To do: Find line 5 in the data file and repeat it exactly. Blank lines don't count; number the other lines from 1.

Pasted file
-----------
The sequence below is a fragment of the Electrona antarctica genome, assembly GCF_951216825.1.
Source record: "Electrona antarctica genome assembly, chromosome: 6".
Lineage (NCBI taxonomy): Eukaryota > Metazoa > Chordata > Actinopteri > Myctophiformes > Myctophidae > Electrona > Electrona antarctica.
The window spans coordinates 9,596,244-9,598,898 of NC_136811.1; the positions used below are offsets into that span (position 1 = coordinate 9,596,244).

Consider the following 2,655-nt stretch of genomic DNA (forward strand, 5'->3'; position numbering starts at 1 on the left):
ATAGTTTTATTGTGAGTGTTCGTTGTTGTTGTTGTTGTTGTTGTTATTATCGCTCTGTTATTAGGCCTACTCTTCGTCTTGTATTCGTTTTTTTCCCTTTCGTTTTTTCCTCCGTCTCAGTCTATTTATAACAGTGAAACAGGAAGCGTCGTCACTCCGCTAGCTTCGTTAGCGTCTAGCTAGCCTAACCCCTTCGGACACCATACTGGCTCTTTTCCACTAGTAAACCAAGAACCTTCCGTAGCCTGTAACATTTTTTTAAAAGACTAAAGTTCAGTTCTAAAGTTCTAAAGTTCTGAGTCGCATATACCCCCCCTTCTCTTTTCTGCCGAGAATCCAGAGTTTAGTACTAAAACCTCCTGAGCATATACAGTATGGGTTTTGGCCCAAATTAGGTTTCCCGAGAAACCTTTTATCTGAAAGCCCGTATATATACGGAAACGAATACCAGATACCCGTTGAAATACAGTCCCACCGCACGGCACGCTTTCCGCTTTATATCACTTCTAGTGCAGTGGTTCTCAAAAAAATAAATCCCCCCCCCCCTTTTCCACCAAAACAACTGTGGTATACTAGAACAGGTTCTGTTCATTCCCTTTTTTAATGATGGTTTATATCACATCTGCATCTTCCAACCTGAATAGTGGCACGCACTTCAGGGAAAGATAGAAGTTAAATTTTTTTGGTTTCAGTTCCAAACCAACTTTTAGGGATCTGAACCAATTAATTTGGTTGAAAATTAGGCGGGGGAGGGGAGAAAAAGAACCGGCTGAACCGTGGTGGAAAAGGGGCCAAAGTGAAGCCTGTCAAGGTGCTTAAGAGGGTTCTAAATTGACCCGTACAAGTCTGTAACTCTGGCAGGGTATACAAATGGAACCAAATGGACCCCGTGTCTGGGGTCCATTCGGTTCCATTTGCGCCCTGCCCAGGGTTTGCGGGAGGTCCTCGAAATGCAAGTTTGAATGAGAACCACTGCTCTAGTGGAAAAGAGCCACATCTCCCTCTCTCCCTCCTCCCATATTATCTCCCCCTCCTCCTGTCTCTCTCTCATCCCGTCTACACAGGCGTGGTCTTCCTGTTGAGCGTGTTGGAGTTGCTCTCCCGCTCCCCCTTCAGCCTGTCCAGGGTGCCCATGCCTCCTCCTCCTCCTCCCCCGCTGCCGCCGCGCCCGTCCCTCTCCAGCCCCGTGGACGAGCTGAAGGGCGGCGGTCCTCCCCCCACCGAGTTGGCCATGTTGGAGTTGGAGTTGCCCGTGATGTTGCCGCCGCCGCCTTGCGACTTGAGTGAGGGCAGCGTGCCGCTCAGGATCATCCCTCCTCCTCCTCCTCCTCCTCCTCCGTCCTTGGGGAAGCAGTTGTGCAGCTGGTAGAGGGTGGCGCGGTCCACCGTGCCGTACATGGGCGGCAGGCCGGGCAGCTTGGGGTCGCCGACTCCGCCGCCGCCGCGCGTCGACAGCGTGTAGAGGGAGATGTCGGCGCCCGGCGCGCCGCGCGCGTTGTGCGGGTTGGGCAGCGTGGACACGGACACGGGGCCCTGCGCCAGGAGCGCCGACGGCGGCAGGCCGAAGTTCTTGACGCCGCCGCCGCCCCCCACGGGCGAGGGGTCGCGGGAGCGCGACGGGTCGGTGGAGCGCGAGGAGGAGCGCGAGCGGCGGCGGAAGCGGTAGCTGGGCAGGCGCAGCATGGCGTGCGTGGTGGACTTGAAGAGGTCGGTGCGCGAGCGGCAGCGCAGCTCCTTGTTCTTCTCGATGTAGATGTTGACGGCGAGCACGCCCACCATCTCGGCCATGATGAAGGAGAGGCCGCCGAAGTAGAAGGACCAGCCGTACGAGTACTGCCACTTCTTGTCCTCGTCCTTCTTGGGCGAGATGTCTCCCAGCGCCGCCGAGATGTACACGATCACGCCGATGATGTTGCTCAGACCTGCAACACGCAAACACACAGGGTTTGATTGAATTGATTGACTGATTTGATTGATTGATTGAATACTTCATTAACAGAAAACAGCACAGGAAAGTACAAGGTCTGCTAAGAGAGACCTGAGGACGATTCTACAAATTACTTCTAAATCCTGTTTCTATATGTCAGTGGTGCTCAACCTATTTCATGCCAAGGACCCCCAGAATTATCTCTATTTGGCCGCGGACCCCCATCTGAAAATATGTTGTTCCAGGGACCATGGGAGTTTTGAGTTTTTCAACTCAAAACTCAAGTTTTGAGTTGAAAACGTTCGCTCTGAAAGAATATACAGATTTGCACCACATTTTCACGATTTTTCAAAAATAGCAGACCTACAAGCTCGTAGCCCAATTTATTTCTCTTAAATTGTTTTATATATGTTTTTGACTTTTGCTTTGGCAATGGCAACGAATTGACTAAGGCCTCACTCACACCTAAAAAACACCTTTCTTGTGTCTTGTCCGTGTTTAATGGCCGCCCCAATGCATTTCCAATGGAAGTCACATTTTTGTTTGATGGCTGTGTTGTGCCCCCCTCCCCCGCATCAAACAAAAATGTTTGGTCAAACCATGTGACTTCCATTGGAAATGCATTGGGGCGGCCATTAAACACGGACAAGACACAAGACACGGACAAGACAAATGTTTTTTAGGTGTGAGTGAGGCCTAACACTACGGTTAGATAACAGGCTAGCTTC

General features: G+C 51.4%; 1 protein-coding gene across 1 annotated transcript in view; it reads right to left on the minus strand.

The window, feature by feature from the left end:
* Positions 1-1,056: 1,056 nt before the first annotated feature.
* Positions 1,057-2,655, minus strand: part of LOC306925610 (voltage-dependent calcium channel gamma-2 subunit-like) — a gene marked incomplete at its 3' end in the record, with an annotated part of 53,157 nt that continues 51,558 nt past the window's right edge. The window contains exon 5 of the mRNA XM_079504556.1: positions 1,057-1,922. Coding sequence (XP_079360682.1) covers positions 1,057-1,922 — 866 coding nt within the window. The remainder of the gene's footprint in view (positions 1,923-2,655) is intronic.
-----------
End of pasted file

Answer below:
Consider the following 2,655-nt stretch of genomic DNA (forward strand, 5'->3'; position numbering starts at 1 on the left):